Craig learned this important lesson early on in his legal career: no matter the time of day or day of the week, being responsive to clients is your number-one priority; that does not mean you have to know the answer to everything at all times. In fact, he noted that it is better to say, “I’ll have to get back to you,” than to offer unsound advice. Inaccurate or incomplete answers, Craig said, can hurt your credibility but it is always important that your key stakeholders know they can rely on you to be available.

Lesson 2: Be succinct and hit the high notes

At GE Capital, Craig handled corporate governance and securities work, giving him many opportunities to present to executive stakeholders. Craig advises to be succinct and to “hit the high notes.” When he gives a presentation, he assumes that his audience has read the preparation materials and focuses his content on the most important points and any additional aspects that were not included in the materials. Craig also suggests leaving plenty of time for questions and advised that you should be prepared to be inundated with them.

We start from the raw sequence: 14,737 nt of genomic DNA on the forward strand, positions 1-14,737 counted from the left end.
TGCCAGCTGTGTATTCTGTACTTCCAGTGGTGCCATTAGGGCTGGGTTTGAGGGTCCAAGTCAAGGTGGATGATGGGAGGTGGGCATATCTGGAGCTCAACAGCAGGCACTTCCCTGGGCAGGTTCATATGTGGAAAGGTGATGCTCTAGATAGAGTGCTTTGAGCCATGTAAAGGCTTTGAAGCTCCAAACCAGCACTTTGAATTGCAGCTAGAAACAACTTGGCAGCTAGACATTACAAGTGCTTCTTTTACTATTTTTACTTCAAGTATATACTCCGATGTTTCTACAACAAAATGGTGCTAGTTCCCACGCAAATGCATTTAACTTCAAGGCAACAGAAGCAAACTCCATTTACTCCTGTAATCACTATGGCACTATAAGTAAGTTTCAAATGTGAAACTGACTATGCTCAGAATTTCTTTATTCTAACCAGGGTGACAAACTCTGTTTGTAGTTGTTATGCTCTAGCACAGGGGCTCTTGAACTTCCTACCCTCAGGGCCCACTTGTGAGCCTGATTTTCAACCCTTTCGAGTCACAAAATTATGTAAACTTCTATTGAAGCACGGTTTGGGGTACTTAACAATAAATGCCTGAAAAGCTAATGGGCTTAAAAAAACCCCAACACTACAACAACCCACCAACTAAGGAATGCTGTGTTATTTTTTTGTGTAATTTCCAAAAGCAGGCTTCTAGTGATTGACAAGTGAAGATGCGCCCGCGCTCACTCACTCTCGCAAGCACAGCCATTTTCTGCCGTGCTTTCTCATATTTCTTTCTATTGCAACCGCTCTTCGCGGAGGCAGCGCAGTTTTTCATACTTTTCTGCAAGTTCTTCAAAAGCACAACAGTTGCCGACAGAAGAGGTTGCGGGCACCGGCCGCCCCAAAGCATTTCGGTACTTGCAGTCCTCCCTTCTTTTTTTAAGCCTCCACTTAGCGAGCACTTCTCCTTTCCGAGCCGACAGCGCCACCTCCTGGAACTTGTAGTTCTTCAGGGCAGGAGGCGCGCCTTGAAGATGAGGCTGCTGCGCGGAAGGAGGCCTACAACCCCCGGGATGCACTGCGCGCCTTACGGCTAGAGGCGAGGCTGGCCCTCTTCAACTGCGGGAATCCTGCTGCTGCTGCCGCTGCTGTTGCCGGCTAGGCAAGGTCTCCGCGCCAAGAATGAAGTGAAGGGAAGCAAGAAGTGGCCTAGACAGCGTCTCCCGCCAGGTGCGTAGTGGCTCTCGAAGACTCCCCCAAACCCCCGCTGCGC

Lesson 3: Run toward challenges, not away from them, and keep your cool

During Craig’s time as deputy general counsel and corporate secretary earlier in his career, activist investors presented a challenge, and suddenly he found himself having to seek approval from the Federal Reserve on just about every decision. “I ran toward that issue,” he said, “because I had a stake in resolving those issues and, through that work, I was able to get involved in important conversations with the most senior leaders of the organization.”